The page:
- Solution-focused therapy (SFT): If there are one or two main problems that you and your partner are hoping to address in couples therapy, SFT is probably a good fit for you. Your couples therapist will help you envision and manifest the changes that you want to make in your relationship. They work with you and your partner to develop a plan with actionable steps that’ll help you accomplish your goal(s).
At Thriveworks, our therapists utilize many different therapeutic approaches—these details are often available in their biographies. And they’ll be more than happy to address your questions via email, telephone, or even during your first couples therapy session.
What Kind of Therapist Is Best for Couples?
As you can tell from the list above, there are numerous therapeutic approaches that couples therapists can take—and their methodology will depend on your:
- Personal and shared goals
- Their professional experience and counseling preferences
- The issues at play in your relationship
There’s no best therapist; instead, what’s most important is that both partners feel comfortable and are able to trust their couples therapist to help them address and manage their concerns.
Who Should Talk to a Couples Therapist?
If there are areas of your relationship that could be improved (which, let’s be honest, is true for all of our relationships), you should consider talking to a couples therapist at Thriveworks and making those improvements with professional assistance. Here are a few common relationship issues, both big and small, that couples counselors help their clients work through:
- Opposing values
- Different visions for the future
- Disagreements in parenting
- Lack of trust
- Financial distress
- Sex issues
Many of us have this idea that couples therapy is only for relationships that are hanging by a thread — but the reality is that couples therapy can help with big and small threats alike.
Should Couples Who Are Dating Go to Counseling?
You might run into any of the above problems early or late in your relationship. On any given timeline, couples therapy can help. Couples who have been married for 50+ years as well as those who’ve been dating for five months are welcome in couples therapy and are capable of improving their relationship. Besides mutual attraction and trust, relationships also rely on trust and respectful communication—qualities that can be enhanced and improved at any point in a relationship’s timeline.
How Many Couples Stay Together After Couples Therapy?
According to the American Association for Marriage and Family Therapy (AAMFT), almost 90% of clients notice improvements in their emotional health after the completion of couples therapy. Long-term divorce or break-up rates vary, though divorce statistics indicate slightly more than half of all married couples split. Thankfully, marriage and couples counseling may affect the long-term outcome of a marriage.
It’s reported that emotionally-focused therapy (EFT) has one of the highest success rates, with 75% of couples reporting that it helped salvage their relationship or at least improved communication and satisfaction. A study that followed up with 32 couples, two years after ending sessions, reported that the benefits gained from EFT couples counseling were still significant, and led to continued relationship satisfaction and secure attachment styles.
Can Couples Counseling Make Things Worse?
There is no statistically significant evidence that suggests couples counseling can worsen a relationship’s health or existing dynamics. That’s because couples counseling is focused on highlighting the positive, supportive aspects of both partners, while skillfully and empathetically addressing the changes that need to be made. What is important though, is that both partners are willing to give couples counseling a try—without equal partner engagement, the relationship is likely not to improve for either individual.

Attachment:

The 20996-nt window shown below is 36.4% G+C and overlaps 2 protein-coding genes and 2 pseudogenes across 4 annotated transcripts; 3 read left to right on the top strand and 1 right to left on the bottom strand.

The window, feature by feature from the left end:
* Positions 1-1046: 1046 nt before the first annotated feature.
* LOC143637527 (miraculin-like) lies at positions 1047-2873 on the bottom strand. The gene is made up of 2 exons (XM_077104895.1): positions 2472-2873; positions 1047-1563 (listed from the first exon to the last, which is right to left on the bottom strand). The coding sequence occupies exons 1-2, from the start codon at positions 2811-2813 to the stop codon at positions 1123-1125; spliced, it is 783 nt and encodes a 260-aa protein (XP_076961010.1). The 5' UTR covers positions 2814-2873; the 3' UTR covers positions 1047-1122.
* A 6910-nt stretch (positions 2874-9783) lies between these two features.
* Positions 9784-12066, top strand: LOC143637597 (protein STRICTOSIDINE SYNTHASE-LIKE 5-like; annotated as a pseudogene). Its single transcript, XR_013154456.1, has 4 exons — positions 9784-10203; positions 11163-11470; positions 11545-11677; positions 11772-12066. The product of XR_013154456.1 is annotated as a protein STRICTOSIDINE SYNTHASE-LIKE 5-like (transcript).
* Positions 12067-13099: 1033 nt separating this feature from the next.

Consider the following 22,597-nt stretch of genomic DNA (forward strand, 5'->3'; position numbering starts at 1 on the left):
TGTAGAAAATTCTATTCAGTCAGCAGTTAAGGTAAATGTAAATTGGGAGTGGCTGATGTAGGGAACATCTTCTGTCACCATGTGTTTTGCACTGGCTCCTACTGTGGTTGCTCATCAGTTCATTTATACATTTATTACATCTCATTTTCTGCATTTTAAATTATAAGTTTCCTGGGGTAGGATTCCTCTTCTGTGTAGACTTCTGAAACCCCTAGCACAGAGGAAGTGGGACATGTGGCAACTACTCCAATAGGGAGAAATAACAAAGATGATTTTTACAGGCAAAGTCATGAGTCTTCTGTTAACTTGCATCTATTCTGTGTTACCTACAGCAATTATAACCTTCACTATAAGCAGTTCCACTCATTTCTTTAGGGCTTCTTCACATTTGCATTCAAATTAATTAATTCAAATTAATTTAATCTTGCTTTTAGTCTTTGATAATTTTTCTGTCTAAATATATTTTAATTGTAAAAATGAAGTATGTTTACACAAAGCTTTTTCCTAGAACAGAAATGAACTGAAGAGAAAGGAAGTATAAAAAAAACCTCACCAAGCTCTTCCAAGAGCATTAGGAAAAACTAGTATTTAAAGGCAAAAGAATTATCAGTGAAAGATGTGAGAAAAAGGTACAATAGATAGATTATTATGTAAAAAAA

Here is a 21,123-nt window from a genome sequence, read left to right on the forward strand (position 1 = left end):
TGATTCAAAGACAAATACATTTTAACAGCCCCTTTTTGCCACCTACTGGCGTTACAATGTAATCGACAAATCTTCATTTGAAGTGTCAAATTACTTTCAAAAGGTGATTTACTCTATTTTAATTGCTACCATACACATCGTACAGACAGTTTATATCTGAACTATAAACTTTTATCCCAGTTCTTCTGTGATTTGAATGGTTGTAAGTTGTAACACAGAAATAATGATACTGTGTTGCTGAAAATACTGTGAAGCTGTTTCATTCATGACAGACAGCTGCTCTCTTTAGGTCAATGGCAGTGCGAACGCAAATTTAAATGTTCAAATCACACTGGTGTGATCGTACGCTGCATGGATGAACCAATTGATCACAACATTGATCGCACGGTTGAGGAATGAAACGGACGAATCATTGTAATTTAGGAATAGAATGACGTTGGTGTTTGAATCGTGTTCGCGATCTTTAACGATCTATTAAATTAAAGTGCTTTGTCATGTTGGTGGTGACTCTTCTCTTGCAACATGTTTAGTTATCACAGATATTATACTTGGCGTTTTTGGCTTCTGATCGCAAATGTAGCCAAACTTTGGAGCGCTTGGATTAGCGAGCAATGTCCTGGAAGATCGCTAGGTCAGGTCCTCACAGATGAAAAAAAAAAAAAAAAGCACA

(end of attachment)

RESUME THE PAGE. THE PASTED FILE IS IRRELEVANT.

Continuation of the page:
How to Encourage Your Partner to Give Couples Counseling a Try
Let’s get this out of the way: There is no “trick” for getting your partner to join you in couple counseling or marriage therapy. However, if your partner feels hesitant and needs encouragement, the following tips can help you encourage your spouse to explore the benefits of couples counseling with you:
- Show signs of change, yourself. Oftentimes, when someone avoids couples counseling it’s because they don’t think it will be effective in facilitating real change in their partner or relationship. Counter this worry by helping your partner see that you’re not only willing to change but also that you have already begun improving yourself. Going to counseling on your own is a good way to show that you are serious about committing to a self-improvement process.
- Stress that you and your partner are in this together. Remind your partner that, while your relationship has difficulties, you want to work with him or her to improve the relationship together. Show solidarity and openness to doing whatever is necessary for a healthy, happy partnership.
- Explain to your partner that the counselor is a neutral party. If you have spoken with a couples counselor by telephone, or perhaps even met with a counselor in person, make sure that you stress their neutrality to your partner — explain that the counselor is by no means “on your side,” but will work with both of you impartially. Alternatively, offer to see a new couples counselor that neither of you has had contact with.
- Prompt them to consider the rewards of couples counseling. If you suggest couples counseling, your partner may have some resistance because it was “your idea.” Make couples counseling a shared idea by asking your partner, “Hypothetically, if we were to go to couples counseling, what would you most want to get out of our sessions?” This question may also help your partner to begin thinking about his or her potential gains from couples counseling.
- Talk about “even if.” Your partner may say that he or she doesn’t want to go to counseling because there is no hope for the relationship. You can respond to this argument by using “even if.” The idea here is that “even if” the relationship has “no hope,” counseling can still help the two of you to part on good terms and may help each of you to learn from the experience so that you don’t make similar mistakes in future relationships.